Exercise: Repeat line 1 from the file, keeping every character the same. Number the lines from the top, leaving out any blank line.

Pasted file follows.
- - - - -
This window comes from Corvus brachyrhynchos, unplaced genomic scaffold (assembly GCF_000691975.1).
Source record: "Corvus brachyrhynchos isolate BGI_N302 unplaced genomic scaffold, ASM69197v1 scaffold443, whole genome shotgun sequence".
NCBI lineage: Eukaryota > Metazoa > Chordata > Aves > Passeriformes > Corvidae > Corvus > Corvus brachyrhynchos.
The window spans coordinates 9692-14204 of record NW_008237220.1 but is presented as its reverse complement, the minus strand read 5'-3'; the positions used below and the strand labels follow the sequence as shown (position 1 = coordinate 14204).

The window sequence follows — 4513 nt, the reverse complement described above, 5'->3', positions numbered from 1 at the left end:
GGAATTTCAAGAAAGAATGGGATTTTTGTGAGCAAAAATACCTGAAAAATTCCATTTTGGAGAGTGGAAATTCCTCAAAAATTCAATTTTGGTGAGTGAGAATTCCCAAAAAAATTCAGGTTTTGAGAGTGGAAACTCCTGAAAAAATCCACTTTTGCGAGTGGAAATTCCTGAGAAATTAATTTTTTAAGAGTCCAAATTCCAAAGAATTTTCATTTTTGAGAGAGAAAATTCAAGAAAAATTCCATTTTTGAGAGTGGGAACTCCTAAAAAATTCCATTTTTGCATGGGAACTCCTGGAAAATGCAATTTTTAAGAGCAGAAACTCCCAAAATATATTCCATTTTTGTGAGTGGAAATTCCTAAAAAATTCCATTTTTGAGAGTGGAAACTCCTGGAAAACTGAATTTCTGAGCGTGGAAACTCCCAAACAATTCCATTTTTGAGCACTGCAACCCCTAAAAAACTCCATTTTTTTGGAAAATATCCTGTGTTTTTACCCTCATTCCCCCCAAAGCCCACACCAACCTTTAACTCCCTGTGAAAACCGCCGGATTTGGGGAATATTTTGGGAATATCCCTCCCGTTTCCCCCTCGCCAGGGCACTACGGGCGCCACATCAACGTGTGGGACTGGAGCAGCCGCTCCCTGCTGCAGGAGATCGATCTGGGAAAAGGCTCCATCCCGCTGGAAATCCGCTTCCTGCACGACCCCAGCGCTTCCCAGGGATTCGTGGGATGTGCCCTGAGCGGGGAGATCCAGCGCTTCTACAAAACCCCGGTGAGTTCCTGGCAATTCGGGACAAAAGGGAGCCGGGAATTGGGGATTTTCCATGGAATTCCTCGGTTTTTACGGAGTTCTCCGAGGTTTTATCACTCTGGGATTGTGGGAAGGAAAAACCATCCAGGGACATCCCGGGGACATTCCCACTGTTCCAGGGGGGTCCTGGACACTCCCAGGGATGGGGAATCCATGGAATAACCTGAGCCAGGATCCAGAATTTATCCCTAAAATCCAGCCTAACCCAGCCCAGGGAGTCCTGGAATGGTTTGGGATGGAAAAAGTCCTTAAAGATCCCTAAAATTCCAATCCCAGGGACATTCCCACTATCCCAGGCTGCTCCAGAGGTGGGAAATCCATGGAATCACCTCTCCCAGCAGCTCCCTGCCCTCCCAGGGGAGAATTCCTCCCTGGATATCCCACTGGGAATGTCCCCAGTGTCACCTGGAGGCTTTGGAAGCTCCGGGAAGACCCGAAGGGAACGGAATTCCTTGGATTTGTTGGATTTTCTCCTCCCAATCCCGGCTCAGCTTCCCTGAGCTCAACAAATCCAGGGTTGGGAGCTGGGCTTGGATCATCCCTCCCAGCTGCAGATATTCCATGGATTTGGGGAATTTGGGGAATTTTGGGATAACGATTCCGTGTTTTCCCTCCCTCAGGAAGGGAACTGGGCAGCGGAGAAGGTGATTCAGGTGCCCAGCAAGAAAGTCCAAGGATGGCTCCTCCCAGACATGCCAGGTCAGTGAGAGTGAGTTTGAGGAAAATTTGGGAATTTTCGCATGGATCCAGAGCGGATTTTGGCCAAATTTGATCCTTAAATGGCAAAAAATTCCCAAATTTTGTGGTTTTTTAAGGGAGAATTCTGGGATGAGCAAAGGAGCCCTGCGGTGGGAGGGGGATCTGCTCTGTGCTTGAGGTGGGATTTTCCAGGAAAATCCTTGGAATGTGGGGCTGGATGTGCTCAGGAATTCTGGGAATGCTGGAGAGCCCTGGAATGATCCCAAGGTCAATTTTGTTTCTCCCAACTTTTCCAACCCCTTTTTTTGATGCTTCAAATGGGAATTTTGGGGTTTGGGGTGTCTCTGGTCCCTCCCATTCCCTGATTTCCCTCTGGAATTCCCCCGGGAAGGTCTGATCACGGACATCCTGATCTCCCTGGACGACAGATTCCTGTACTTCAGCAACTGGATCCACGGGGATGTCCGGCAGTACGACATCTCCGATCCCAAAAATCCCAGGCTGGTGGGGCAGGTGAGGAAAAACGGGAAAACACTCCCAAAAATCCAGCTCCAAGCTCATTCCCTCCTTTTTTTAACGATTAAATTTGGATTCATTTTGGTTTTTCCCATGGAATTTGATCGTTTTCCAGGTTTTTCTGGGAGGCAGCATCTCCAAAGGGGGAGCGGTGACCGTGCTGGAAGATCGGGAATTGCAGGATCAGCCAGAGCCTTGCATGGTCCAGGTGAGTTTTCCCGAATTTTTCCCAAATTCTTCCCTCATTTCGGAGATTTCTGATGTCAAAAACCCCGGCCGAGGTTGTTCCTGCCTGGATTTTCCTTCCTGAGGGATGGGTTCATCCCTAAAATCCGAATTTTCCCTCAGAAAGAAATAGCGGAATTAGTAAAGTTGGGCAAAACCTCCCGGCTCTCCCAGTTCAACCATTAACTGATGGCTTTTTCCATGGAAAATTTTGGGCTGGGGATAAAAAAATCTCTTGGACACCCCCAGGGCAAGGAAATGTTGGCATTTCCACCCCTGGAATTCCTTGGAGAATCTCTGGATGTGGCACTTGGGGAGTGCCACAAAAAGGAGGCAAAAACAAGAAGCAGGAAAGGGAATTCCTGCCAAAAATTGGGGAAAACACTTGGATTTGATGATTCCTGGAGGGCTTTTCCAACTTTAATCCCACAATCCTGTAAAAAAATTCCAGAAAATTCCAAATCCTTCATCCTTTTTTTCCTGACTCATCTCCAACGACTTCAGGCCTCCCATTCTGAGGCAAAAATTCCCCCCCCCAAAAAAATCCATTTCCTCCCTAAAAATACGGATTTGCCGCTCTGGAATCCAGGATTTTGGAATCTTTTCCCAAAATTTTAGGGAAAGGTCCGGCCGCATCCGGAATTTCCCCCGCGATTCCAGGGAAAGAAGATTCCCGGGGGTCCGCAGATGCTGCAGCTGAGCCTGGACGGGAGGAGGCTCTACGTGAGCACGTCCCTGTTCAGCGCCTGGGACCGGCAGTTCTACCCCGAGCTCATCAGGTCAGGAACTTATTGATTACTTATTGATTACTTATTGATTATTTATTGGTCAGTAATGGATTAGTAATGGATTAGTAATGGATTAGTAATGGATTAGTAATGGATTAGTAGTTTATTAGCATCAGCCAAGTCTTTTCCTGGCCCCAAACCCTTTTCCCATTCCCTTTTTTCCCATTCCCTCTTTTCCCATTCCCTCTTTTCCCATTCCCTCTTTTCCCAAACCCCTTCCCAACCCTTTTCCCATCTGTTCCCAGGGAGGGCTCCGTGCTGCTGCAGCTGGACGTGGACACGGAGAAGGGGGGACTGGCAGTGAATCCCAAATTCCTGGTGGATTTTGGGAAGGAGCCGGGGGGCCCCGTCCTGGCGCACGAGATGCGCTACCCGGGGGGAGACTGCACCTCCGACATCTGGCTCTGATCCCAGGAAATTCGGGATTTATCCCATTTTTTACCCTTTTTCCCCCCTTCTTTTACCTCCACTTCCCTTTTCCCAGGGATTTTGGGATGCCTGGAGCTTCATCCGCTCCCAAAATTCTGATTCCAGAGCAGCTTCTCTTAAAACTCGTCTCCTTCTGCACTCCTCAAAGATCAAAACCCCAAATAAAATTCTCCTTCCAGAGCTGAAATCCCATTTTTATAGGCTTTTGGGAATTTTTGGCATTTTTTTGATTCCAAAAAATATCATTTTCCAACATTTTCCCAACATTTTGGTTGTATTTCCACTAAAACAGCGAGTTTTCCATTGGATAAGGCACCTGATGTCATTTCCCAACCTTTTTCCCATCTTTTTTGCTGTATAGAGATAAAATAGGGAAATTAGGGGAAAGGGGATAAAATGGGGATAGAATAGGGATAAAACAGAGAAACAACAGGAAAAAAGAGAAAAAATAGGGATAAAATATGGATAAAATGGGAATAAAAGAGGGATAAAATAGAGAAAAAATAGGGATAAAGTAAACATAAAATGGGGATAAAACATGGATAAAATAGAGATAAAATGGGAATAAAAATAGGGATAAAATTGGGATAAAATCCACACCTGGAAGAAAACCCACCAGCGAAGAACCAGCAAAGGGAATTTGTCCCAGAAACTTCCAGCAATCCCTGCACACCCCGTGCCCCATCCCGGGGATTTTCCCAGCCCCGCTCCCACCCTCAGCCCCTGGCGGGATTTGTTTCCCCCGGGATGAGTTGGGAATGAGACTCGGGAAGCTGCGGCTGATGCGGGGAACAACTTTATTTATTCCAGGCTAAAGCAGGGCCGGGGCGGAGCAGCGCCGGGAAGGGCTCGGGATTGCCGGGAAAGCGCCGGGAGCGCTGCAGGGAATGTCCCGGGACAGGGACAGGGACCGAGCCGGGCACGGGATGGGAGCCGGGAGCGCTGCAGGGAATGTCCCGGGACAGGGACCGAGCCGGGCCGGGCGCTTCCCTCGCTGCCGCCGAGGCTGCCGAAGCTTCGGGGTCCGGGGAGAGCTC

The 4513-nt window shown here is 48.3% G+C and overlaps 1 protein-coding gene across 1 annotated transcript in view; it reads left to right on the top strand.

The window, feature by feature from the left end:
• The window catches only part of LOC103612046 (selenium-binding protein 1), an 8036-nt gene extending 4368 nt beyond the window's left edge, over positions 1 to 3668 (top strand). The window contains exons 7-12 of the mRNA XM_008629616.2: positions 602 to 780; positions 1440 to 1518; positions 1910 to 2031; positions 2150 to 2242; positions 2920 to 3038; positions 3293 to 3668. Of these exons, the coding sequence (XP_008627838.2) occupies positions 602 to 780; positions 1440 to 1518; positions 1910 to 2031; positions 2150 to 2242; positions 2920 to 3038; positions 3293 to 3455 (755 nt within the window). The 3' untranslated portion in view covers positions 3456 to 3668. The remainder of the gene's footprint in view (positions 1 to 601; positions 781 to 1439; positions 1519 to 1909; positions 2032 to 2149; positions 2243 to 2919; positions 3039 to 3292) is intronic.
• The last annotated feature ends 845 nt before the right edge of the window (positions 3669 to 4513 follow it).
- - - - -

This window comes from Corvus brachyrhynchos, unplaced genomic scaffold (assembly GCF_000691975.1).